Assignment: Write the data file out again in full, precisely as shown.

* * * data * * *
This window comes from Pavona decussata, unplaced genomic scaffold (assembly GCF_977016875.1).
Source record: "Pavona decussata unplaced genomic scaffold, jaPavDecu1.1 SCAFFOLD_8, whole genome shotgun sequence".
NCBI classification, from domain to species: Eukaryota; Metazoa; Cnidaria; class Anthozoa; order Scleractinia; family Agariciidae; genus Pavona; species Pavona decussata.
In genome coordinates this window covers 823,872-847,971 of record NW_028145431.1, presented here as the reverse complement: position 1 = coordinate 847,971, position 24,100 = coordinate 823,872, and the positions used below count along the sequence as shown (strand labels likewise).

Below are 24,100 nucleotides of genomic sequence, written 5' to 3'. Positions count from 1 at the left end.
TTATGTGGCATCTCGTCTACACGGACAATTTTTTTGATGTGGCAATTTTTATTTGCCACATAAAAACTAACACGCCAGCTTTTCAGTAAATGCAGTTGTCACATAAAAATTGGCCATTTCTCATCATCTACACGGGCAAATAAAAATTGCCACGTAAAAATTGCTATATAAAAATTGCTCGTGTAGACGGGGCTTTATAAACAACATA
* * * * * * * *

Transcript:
This window comes from Pavona decussata, unplaced genomic scaffold (assembly GCF_977016875.1).
Source record: "Pavona decussata unplaced genomic scaffold, jaPavDecu1.1 SCAFFOLD_8, whole genome shotgun sequence".
NCBI classification, from domain to species: Eukaryota; Metazoa; Cnidaria; class Anthozoa; order Scleractinia; family Agariciidae; genus Pavona; species Pavona decussata.
In genome coordinates this window covers 823,872-847,971 of record NW_028145431.1, presented here as the reverse complement: position 1 = coordinate 847,971, position 24,100 = coordinate 823,872, and the positions used below count along the sequence as shown (strand labels likewise).

Below are 24,100 nucleotides of genomic sequence, written 5' to 3'. Positions count from 1 at the left end.
TTATGTGGCATCTCGTCTACACGGACAATTTTTTTGATGTGGCAATTTTTATTTGCCACATAAAAACTAACACGCCAGCTTTTCAGTAAATGCAGTTGTCACATAAAAATTGGCCATTTCTCATCATCTACACGGGCAAATAAAAATTGCCACGTAAAAATTGCTATATAAAAATTGCTCGTGTAGACGGGGCTTTATAAACAACATA